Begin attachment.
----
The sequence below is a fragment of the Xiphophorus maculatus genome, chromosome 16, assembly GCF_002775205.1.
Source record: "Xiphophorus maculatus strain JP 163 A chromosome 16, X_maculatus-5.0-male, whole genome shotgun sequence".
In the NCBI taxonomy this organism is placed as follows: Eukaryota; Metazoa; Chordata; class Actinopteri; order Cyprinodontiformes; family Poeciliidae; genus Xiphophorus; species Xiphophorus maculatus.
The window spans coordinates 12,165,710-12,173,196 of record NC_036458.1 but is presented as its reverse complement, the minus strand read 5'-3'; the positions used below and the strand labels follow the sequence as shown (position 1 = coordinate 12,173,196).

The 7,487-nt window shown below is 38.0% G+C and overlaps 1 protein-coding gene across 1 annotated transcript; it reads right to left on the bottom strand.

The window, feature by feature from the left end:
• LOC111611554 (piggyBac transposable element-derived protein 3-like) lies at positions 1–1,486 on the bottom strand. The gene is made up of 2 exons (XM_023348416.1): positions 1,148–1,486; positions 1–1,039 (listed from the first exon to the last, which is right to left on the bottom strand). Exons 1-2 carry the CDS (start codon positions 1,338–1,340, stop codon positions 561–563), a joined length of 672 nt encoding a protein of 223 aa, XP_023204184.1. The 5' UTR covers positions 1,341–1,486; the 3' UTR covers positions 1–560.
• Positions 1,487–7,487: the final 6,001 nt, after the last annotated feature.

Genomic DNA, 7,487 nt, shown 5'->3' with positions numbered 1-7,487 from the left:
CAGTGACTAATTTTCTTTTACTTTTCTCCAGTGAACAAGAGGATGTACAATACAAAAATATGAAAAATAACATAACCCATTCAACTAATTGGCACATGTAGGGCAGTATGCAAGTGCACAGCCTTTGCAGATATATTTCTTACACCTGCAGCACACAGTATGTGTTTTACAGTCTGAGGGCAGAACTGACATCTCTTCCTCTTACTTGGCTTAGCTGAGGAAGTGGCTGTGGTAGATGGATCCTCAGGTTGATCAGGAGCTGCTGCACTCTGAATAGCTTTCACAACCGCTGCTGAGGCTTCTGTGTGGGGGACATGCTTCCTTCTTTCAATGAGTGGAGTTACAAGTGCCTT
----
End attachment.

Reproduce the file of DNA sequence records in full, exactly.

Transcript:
The sequence below is a fragment of the Xiphophorus maculatus genome, chromosome 16, assembly GCF_002775205.1.
Source record: "Xiphophorus maculatus strain JP 163 A chromosome 16, X_maculatus-5.0-male, whole genome shotgun sequence".
In the NCBI taxonomy this organism is placed as follows: Eukaryota; Metazoa; Chordata; class Actinopteri; order Cyprinodontiformes; family Poeciliidae; genus Xiphophorus; species Xiphophorus maculatus.
The window spans coordinates 12,165,710-12,173,196 of record NC_036458.1 but is presented as its reverse complement, the minus strand read 5'-3'; the positions used below and the strand labels follow the sequence as shown (position 1 = coordinate 12,173,196).

The 7,487-nt window shown below is 38.0% G+C and overlaps 1 protein-coding gene across 1 annotated transcript; it reads right to left on the bottom strand.

The window, feature by feature from the left end:
• LOC111611554 (piggyBac transposable element-derived protein 3-like) lies at positions 1–1,486 on the bottom strand. The gene is made up of 2 exons (XM_023348416.1): positions 1,148–1,486; positions 1–1,039 (listed from the first exon to the last, which is right to left on the bottom strand). Exons 1-2 carry the CDS (start codon positions 1,338–1,340, stop codon positions 561–563), a joined length of 672 nt encoding a protein of 223 aa, XP_023204184.1. The 5' UTR covers positions 1,341–1,486; the 3' UTR covers positions 1–560.
• Positions 1,487–7,487: the final 6,001 nt, after the last annotated feature.

Genomic DNA, 7,487 nt, shown 5'->3' with positions numbered 1-7,487 from the left:
CAGTGACTAATTTTCTTTTACTTTTCTCCAGTGAACAAGAGGATGTACAATACAAAAATATGAAAAATAACATAACCCATTCAACTAATTGGCACATGTAGGGCAGTATGCAAGTGCACAGCCTTTGCAGATATATTTCTTACACCTGCAGCACACAGTATGTGTTTTACAGTCTGAGGGCAGAACTGACATCTCTTCCTCTTACTTGGCTTAGCTGAGGAAGTGGCTGTGGTAGATGGATCCTCAGGTTGATCAGGAGCTGCTGCACTCTGAATAGCTTTCACAACCGCTGCTGAGGCTTCTGTGTGGGGGACATGCTTCCTTCTTTCAATGAGTGGAGTTACAAGTGCCTT